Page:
Essays in Trespassing: Economics to Politics and Beyond 
by Albert Hirschman.
Cambridge, 310 pp., £20, September 1981, 0 521 23826 9
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Shifting Involvements 
by Albert Hirschman.
Martin Robertson, 138 pp., £9.95, September 1982, 0 85520 487 7
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In Anglo-American social science Albert Hirschman occupies a position at once central and peripheral, or at least anomalous. Of his centrality there can be no doubt. As one of three permanent members of the School of Social Science at the Institute for Advanced Study in Princeton, he has a unique vantage-point for gathering and influencing scholars from all over the world. His Strategy for Economic Development (1958) had an immense impact on development economics, by introducing the notions of backward and forward linkages, and by preaching the virtues of unbalanced growth. The short and incisive Exit, Voice and Loyalty (1970) was an instant classic of political science no less than of economics. In that book he looked at ‘exit’, i.e. taking one’s business elsewhere, and ‘voice’, i.e. protest against the leadership, as alternative ‘responses to decline in firms, organisations and states’. This way of rephrasing the distinction between economic and political behaviour proved very useful, although the main virtue of the book lay elsewhere. Drawing on an extremely broad range of empirical knowledge, sifted, purified and rearranged by an acute and imaginative analytical mind, it generated a state of almost intolerable intellectual excitement in the reader. For many of us it provided a durable model of what a work in the social sciences should be like: free of jargon, devoid of abstract theorising, wide-ranging in application, yet with an intense analytical focus. Among current practitioners of the social sciences only Thomas Schelling and Amos Tversky come to mind as demonstrating to the same extent Hirschman’s quality of controlled imagination.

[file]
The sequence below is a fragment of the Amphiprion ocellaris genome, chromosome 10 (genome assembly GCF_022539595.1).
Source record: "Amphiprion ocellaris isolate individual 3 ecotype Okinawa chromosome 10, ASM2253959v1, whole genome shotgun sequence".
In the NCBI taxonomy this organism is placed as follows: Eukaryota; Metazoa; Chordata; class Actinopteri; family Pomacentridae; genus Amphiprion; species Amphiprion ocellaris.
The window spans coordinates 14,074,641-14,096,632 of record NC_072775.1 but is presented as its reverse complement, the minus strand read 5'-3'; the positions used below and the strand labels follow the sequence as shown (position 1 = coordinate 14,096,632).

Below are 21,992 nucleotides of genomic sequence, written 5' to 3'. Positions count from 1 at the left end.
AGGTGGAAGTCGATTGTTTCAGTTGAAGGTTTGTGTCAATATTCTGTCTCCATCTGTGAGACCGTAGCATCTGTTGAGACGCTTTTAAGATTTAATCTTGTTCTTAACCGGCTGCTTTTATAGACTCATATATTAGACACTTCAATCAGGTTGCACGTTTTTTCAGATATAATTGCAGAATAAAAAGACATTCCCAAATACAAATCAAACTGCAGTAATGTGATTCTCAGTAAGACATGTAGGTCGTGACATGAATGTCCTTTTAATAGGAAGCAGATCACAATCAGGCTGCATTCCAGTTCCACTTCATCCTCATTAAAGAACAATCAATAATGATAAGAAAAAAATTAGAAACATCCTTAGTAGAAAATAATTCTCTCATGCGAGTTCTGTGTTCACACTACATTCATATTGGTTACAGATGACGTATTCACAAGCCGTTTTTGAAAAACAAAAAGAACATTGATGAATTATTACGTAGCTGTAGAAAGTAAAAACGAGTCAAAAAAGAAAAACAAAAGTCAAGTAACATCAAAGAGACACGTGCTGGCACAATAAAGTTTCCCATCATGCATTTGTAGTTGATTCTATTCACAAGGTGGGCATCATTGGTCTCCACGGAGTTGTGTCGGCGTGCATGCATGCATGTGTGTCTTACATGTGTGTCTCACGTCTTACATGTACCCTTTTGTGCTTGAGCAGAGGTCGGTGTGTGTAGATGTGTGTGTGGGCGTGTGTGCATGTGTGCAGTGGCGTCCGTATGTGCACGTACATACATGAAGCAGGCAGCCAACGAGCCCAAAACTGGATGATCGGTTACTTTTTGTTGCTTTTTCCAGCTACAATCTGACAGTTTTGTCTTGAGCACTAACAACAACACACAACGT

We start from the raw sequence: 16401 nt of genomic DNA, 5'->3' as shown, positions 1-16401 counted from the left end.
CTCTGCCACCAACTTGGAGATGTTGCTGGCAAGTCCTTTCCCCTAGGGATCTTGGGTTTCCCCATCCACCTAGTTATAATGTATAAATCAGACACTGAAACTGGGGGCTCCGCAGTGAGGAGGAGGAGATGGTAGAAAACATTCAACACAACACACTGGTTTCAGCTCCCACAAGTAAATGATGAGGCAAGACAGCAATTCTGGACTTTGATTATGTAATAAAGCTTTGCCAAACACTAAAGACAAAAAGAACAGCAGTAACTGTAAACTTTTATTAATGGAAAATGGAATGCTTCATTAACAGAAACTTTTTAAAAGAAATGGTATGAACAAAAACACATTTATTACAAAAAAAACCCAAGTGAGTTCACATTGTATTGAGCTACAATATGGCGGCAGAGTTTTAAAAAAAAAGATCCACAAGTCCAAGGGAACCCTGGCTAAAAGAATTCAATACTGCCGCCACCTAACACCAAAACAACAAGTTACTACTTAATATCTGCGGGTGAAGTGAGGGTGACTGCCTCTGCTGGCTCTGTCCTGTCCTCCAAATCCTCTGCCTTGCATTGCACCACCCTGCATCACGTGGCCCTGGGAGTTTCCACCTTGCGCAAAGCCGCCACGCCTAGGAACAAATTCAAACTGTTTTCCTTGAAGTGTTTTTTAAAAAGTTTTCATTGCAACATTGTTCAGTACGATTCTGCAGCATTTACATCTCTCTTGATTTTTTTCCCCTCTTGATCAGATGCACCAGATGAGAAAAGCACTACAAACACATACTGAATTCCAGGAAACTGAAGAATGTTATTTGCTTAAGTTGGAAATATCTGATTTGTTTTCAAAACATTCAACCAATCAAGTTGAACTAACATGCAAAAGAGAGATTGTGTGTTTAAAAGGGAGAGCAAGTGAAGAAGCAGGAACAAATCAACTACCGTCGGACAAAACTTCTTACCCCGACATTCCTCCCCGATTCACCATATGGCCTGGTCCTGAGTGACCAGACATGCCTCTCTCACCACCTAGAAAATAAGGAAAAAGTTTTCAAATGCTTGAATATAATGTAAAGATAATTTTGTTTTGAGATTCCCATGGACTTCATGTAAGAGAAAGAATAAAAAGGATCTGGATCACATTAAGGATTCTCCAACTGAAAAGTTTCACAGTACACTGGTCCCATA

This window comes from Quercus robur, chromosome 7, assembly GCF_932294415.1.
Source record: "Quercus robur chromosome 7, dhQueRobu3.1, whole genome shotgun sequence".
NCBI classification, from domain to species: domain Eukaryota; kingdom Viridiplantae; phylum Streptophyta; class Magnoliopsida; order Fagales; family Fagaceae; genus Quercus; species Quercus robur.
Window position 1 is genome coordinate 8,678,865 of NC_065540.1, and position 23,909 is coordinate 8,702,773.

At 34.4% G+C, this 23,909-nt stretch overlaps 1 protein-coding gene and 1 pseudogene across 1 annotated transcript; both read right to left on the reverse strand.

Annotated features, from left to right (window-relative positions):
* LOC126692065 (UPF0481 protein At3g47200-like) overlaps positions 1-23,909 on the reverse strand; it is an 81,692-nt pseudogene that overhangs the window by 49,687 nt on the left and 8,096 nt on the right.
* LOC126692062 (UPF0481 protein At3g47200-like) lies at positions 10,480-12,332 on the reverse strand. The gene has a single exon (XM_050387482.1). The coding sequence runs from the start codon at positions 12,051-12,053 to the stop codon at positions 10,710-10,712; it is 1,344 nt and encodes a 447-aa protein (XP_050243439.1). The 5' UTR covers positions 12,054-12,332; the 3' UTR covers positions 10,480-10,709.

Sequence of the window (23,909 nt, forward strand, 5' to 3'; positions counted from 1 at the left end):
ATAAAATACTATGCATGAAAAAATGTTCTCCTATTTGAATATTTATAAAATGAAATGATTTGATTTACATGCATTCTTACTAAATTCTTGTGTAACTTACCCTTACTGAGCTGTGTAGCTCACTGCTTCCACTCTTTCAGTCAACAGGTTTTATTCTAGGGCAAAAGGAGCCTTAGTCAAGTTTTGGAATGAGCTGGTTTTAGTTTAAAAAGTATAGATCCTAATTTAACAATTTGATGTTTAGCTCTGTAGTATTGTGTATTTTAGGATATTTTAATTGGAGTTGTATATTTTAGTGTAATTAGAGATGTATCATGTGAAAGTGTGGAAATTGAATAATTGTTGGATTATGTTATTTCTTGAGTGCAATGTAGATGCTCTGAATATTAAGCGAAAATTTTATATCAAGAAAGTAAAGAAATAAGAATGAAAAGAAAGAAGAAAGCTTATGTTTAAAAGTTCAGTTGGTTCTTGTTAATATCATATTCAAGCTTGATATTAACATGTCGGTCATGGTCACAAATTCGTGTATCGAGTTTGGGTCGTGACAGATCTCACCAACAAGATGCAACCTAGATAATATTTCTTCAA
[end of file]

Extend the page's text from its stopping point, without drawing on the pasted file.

Yet Hirschman is not a part of the social-science establishment. This has nothing to do with his European origins. Many of the other scholars who left Europe in the late Thirties or the early Forties went on to become pillars of the American academic community. Rather his outsider status – as I perceive it – is due to the faint aura of the amateurish surrounding his work. To achieve power in the social sciences, one must have something teachable to impart, be it a formal theoretical approach or techniques for collecting and analysing data. Hirschman can have no pupils, only kindred spirits. It would be incorrect to say that he is a jack of many trades, but master of none, for in his ‘trespassing’ from one discipline to another he is indeed a master of the inventive analogy. He is a professional all-round amateur: his task is that of perceiving connections, and connections between connections, rather than that of grinding out theorems and correlations. Writers of his ilk are at the pinnacle of the profession, in the triple sense of being supremely gifted, having the ability to survey a variety of disciplines and being parasitic on what goes on at the lower levels. It is good that there are some people like him, and good that not everybody is like that.

Sadly, the two books under review do not come up to the high standards to which we had become accustomed. To those of us who want him to be perfect, they come as a disappointment. To put it bluntly, but in a friendly spirit, Hirschman appears to have been spoilt by success. There is an element of self-indulgence, sometimes of self-congratulation, that prevents him from achieving the same rigour and clarity that characterised his earlier work. The self-indulgence shows itself in a predilection for unsubstantiated speculation. The self-congratulation crops up on the numerous occasions when he feels obliged to tell the reader that some observation or other is novel, that a certain connection ‘has not been duly noticed’, ‘has remained invisible’, is ‘unfamiliar’, ‘surprising’, ‘overlooked’, ‘has hardly been noted’. These are mere irritants, and it might appear needlessly uncharitable to mention them. The matter is more serious when Hirschman, in the opening chapter of his Essays in Trespassing, states that his earlier work on unbalanced growth was a forerunner of Herbert Simon’s work on ‘satisficing’, when the chronology tells us that Simon’s famous article preceded Hirschman’s book by four years. I also think it detracts from his achievements when he goes out of his way to pat himself on the back, as in the following, not uncharacteristic passage from an essay on policy-making in Latin America: ‘the fact that I was led right into [these speculations] from seemingly innocuous and abstract reasoning about the characteristics of policy-making sequences shows how studies in the field can serve to illuminate not just how tax or education policy is made – an important enough endeavour in itself, of course – but can contribute something to the understanding of the most important, baffling and tragic events in recent Latin American history.’ Yes, perhaps, but why not leave such reflections to the reader?